know iswe have come to that women are not the canary in the coal mine. oftentimes, this metaphor is used to suggest that where women -- that sign that something has happened in society -- yes, that is true. but i would like to suggest that male-female relations with in the society are the coal mine. and the canaries that are singing are the poverty and malnutrition and exquisite violence and a poor governance, all of these issues at the nationstate level. this is that conceptual secretary of as state hillary clinton so dramatically put it in 2012, the subjugation of women is a threat to the common security of our
world and to the national security of our country. has come to be known as the hillary doctrine. now in my field of study, security studies, we often talk about this german term called real politik. otherwise known as realism in american jargon. the ideas that the national security of the country is best secured by taking an unvarnished look at the realities of the situation and dealing with them forthrightly, well, if that is the case then, given the evidence that we have, that means that seeing women is in fact a pillar of clear-eyed realpolitik.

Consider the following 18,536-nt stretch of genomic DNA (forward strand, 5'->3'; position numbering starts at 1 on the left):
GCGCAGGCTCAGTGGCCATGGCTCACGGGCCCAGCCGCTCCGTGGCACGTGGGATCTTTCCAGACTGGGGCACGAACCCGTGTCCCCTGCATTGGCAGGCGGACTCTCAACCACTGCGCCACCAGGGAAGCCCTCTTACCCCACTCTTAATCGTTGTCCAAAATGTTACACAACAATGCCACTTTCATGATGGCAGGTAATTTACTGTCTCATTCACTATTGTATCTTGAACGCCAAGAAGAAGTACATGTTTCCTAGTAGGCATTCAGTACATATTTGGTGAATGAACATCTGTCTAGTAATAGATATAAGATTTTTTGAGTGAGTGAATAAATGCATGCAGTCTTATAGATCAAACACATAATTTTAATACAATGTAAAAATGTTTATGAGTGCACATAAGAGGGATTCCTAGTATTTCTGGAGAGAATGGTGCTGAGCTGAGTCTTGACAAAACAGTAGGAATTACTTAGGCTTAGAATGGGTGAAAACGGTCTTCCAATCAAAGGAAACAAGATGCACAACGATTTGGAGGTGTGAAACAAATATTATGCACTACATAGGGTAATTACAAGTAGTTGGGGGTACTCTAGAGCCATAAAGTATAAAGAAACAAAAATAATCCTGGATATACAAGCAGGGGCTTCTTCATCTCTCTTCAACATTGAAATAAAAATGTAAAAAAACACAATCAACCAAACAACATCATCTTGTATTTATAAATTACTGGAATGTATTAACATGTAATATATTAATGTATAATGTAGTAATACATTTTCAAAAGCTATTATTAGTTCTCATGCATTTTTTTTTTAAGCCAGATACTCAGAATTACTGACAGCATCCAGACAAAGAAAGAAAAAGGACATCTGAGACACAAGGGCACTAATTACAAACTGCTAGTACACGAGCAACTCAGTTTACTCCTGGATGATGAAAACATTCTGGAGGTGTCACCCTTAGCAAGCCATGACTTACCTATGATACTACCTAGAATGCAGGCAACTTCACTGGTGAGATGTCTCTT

whether we are examining the durability of peace accords, food security, national health, wealth, quality of governance, interstate relations, or any other aspect of national security, women empowerment helps intangible ways. and i think the rest of the speakers in this conference will be testifying to that fact over and over what they have seen on the ground and what they have seen through their own lived experience. however, that is women in foreign policy 101. i would like to suggest that it is not that simple. as patricia and i claim in our new book, "the hillary doctrine," and my publisher would like you to know there is a book signing at 5:00. [laughter] simply that we can